These series of events never occurred at the level they did in Europe, hence their predominantly healthy cities. If I have to hear how nice Camden, N.J. once was from former residents that go on tell the story of how their decent middle-class families moved to the suburbs, I'll bust. Do they not see the connection? Most of these families left, not for any sort of issues that Camden currently deals with, but because it was actually encouraged by government assistance and planning trends at the time. Unfortunately the result, which was in the form of the automobile suburb has been shown to promote isolation and antisocial attitudes and has created a huge imbalance in today's communities. Just because a certain amount of the American public chose (and a decreasing minority still choose) to hideaway in 'McMansion' subdivisions, and no longer directly experienced some of the more annoying or perceived issues relating to a more communal 'city-life,' did not mean that those issues disappeared. In fact, the issues actually compounded themselves and became worse over time in the absence of decent role models, eventually culminating in atrocious murder rates in cities like Camden's and Detroit's. However, America's chosen method of social ignorance in the form of suburbia is now becoming increasingly pricey to sustain. I find it ironic that by 2012 there were 2.7 million more poor U.S. households in the suburbs than in cities. Camden had failed because suburbia was made possible through cheap oil, and as we all know, oil is no longer cheap. The next few decades should continue to prove the failure of suburban development such as cul-de-sac subdivisions, office parks, malls, and big-box 'Walmart' style shopping centers. At the same time small cities are predicted to grow in popularity, or at least the small cities that aim to restore their urban density and aesthetic charm.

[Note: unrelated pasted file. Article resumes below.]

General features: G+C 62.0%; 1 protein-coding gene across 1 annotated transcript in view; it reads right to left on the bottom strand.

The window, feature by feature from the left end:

No matter whose peak oil graph you look at, you can clearly see the downward slope we will need to work with in the immediate future. We should forget about building more parking lots or widening the roads or any other automobile-centric zoning. It's going to be very difficult for many to adjust to a contracted way of life, but believe it or not, there are those, especially in younger generations, that have no desire to drive, own a car, or live in suburbia. More than 77% of Generation Y and Millennials when surveyed said they would much rather live in denser, walkable traditional style neighborhoods and urban centers with quality mass transit options, e.g. light rail. Also a greater number of youthful and creative types every year are getting interested in homesteading, maker culture, and general DIY-style living; which is great, as these sorts of activities are often touted as the beginning stages of bringing America back to a more production-oriented existence. What is not so great is that although I know there are many of these types living in Woodbury, the city and local business community at this moment offers very little for them to stick around or encourage their like-minded friends, and other creative-class citizens to move here. This should be priority one. The FAF (Fall Arts Festival) committee along with our progressive public library are the only organizations I can think of that are actively attracting this group of people to our city. But it's not just the youth we appeal to by restoring our downtown's urban density. Think about what happens nowadays when older family members finally lose their ability or their right to drive... they also lose their independence to get around. They should have every opportunity to walk, shop, dine, and interact with their community and not remain cooped up in often distantly located old-age homes. A nod to the Woodbury Mews assisted-living center for being closely located to downtown and for their effective utilization of adaptive reuse of the 1880 G.G. Green Laboratory.